Re: Ideas for "extended permissions" (ACLs) in GnomeVFS

On Thu, 2002-08-29 at 19:56, Alex Graveley wrote:
> On Thu, 2002-08-29 at 07:50, Michael Meeks wrote:
> > 	Now - doing central authentication and key management is indeed most
> > useful; Hallski was going to do a GEP on this, it'd be great to badger
> > him about that so we can get some decent requirements on 'paper'.
> The point is that this should all be integrated... spawning other-user
> processes, modifying file permissions or ACLs, modifying keyrings, and
> getting handles to existing authentication tokens for websites.  There
> is not one-api-to-rule-them-all per se, but having virtualized 
> 	GnomeUser
> 	GnomeUserGroup
> 	GnomePermission
> 	GnomeAuthToken
> 	GnomeAuthCache
> objects that can be used for across all of the above makes a lot of
> sense I think.

I agree with you that it'd be very useful to have a generalized
permissions-for-everything API, but I have aimed that high in the past
and failed (mostly due to lack of time). For a first shot I'd like to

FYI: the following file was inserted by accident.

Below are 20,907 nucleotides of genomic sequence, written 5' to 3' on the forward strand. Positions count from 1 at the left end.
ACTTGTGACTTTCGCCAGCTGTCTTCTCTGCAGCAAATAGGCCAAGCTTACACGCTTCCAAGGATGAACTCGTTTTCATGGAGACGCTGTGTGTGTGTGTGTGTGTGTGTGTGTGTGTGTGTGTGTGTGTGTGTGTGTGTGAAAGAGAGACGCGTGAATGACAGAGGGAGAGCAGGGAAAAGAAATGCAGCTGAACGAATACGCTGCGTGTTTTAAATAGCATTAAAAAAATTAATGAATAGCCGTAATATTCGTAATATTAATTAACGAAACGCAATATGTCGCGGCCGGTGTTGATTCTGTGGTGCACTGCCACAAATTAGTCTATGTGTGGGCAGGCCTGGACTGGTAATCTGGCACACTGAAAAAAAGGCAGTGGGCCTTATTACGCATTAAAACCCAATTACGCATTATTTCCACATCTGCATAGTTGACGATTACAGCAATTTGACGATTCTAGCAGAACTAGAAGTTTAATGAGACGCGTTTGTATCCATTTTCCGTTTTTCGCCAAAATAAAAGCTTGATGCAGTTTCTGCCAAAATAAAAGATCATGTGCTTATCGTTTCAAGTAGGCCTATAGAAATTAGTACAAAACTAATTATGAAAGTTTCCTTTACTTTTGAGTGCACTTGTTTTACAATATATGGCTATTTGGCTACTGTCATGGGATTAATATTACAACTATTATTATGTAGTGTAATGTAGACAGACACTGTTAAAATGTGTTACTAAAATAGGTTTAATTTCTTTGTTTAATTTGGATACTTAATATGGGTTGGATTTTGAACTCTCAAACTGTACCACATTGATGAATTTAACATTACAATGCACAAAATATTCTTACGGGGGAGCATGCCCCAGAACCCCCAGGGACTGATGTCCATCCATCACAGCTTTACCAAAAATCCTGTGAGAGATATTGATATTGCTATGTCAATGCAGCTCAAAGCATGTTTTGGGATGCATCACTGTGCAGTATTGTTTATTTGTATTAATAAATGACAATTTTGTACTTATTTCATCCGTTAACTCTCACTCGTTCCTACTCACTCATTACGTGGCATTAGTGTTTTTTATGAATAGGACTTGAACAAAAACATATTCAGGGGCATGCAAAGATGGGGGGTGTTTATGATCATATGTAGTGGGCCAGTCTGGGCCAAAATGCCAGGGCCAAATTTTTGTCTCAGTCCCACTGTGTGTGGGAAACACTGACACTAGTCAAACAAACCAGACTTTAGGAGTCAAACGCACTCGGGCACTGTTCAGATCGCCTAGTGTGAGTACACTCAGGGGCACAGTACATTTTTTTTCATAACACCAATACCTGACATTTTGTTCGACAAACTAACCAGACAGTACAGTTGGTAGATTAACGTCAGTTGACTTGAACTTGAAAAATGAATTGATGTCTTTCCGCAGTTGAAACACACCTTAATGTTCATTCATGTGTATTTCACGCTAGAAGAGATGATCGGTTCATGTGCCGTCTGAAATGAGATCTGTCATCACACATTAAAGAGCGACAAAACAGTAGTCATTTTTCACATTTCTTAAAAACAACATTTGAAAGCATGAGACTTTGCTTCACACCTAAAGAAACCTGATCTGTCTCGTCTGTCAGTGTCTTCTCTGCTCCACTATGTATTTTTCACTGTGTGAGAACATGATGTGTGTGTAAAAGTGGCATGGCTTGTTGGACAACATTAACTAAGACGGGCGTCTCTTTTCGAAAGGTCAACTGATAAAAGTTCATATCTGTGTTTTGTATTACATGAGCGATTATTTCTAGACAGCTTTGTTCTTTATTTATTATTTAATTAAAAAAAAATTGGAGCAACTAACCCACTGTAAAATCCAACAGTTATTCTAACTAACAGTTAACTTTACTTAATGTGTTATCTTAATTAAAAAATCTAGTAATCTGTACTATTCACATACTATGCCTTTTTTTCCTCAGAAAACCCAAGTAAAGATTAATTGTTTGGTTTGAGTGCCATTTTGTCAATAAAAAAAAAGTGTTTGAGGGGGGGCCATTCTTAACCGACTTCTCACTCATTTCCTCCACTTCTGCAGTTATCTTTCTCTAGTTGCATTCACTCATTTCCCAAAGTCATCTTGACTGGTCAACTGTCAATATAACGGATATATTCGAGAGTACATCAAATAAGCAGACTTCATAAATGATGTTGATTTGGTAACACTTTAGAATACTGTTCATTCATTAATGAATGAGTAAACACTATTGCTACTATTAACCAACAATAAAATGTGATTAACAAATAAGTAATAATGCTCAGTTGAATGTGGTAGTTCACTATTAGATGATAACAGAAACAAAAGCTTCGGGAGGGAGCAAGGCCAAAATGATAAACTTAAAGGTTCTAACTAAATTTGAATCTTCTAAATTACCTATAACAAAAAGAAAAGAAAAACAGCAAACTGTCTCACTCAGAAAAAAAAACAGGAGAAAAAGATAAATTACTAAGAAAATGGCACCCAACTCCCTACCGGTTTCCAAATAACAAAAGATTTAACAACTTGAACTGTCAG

stay with permissions for files; I think this is an overseeable amount
of work. For this, I'd also like to stay under the gnome-vfs "umbrella".
If we ever have a more generalized (== "not only for files") API, this
can easily be extracted from gnome-vfs and be put into its own library,
libgnome, glib or whatever else.

Michael, just for illustratioon: the purpose of this code is for me to
be able to manipulate ACLs within Nautilus (when they arrive of course).
Hacking Nautilus directly would count as "aiming too low" for me ;-).

Anyway, I'll be on vacation from tomorrow for the next two weeks and I
very probably won't have net access. I'm already eager to read what you
will have discussed in the meantime, maybe I'll get one or two ideas by
myself as well.

Nils Philippsen / Berliner Straße 39 / D-71229 Leonberg //
   nils wombat dialup fht-esslingen de / nils redhat de / nils lisas de
   PGP fingerprint:  C4A8 9474 5C4C ADE3 2B8F  656D 47D8 9B65 6951 3011
       Ever noticed that common sense isn't really all that common?

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